Fast forward not long and the DPWT arrives at Ullna Golf and Country Club for the third renewal of the mixed-gender Scandanavian Mixed.

The welcome initiative sees male and female players on the course at the same time, playing to the same pins. Only movement of the tee boxes distinguishes the challenge, and whilst there is water aplenty at this coastal track, yardages of no more than 7000 and 6500 yards should frighten none of the top lot in each sex.

Genders are one-all at the moment, with Jonathan Caldwell winning the inaugural event thanks to a lacklustre Adrian Otaegui, and the brilliant Linn Grant winning by a country mile last season.

Most will be playing their approach shots from the same distance this week and with neither particularly stretched, this may be the most open of mixed events yet.

Defending champ Linn Grant and fellow home player Madelene Sagstrom look on a different level to the rest of the European ladies this week, but preference is clearly for the 23-year-old winner of eight worldwide events, including her last two in Sweden.

Last season, the Arizona State graduate took a two-shot lead into the final round before an unanswered eight-birdie 64 saw her cross the line nine shots in front of Mark Warren and Henrik Stenson, her nearest female rival being 14 shots behind.

Since that victory, Grant has won two events on the LET, the latest being a warm-up qualifying event for the upcoming Evian Championship, held at the same course and at which she was 8th last year. The Swede is making her mark on the LPGA Tour,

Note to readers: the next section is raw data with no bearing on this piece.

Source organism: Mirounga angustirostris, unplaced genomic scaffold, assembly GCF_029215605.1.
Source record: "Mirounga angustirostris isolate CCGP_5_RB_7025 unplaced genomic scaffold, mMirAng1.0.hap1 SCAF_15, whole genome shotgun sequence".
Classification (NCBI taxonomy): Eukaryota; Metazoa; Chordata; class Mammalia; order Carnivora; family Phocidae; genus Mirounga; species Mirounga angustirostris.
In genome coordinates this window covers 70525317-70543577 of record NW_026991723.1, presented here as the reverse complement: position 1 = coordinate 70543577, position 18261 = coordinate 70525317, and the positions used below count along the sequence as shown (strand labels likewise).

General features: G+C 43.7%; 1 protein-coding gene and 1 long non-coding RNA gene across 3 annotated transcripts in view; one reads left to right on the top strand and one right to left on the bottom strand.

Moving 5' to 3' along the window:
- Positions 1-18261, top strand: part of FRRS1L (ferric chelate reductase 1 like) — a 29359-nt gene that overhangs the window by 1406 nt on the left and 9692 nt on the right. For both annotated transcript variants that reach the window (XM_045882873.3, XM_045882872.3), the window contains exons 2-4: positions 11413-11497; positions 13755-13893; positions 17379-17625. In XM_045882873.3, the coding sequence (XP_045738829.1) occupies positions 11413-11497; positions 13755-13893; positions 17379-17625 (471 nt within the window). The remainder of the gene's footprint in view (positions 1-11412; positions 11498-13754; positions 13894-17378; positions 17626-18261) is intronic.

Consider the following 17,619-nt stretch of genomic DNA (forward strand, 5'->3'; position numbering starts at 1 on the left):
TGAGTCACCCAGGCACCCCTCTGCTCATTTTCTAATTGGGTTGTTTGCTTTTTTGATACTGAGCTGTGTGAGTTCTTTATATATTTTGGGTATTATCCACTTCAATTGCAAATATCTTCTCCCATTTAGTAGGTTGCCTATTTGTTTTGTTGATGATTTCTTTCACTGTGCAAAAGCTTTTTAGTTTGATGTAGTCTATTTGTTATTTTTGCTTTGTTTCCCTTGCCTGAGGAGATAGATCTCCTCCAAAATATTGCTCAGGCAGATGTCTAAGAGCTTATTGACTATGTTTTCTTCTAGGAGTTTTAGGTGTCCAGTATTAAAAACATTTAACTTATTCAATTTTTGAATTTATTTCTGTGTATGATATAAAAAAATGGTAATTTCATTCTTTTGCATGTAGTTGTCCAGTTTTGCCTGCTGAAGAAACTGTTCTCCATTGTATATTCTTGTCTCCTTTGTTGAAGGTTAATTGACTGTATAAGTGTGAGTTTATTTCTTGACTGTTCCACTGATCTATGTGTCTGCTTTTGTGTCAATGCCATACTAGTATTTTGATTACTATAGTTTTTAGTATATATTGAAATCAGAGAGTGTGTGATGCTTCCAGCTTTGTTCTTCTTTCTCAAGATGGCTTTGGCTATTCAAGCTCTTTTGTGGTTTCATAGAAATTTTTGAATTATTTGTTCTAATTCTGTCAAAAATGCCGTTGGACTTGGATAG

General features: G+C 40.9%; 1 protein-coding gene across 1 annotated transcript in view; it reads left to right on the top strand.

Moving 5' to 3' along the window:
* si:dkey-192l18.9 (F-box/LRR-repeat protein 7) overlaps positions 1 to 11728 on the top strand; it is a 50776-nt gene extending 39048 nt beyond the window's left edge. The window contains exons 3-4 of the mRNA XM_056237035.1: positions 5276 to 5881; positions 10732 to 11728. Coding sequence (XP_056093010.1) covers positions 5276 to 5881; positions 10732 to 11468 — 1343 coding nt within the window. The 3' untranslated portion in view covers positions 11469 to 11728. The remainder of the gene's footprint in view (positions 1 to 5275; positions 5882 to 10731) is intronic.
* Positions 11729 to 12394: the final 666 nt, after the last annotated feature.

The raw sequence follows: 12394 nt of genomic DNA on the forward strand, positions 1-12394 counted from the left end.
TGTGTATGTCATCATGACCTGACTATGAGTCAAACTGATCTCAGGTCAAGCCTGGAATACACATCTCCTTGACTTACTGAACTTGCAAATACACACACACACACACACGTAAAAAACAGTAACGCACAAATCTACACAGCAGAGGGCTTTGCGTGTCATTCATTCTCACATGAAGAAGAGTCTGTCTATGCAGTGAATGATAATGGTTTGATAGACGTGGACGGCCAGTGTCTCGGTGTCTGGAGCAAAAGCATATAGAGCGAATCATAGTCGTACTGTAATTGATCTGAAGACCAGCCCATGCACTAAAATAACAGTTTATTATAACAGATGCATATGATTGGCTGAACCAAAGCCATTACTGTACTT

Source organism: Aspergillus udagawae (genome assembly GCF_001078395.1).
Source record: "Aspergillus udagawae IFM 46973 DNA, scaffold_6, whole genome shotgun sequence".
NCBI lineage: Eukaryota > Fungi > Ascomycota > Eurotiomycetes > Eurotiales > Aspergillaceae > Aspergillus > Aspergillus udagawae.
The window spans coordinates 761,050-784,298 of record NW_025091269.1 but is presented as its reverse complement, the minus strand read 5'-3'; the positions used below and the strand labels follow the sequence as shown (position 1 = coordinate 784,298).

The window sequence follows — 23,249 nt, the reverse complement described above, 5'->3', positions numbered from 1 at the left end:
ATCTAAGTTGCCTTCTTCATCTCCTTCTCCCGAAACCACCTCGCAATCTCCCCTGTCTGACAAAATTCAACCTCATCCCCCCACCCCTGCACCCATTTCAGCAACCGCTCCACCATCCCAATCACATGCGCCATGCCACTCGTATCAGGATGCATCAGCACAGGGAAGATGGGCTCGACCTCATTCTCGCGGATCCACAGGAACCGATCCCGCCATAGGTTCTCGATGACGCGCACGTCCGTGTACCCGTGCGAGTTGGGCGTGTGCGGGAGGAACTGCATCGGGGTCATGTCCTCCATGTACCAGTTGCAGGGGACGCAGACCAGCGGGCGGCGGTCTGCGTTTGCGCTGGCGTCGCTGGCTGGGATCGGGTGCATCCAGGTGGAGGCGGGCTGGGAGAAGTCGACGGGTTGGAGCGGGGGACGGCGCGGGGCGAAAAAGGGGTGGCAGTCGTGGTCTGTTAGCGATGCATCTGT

Given the yardage advantage she has off the tee amongst her own sex, the pin-point accuracy of her irons and a no-frills attitude when in contention, this looks no more difficult than last year.  If there is a a market on ‘top female player,’ there may be a long queue.

He’s been expensive to follow for win purposes, but Alexander Bjork is another home player that will revel with the emphasis on accuracy.

There isn’t a awful lot to add to last week’s preview (or indeed the previous week’s) which both highlighted just how well the Swede is playing.

Recommended Bets:

  • Linn Grant
  • Alexander Bjork


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Opinion & Analysis

Winning and the endowment effect



A central concept in behavioral economics is the endowment effect. Coined by Richard Thaler at the University of Chicago, the endowment effect describes how people tend to value items they own more highly than they would if they did not belong to them. So how does this relate to sports, or more specifically, to golf? Let me explain.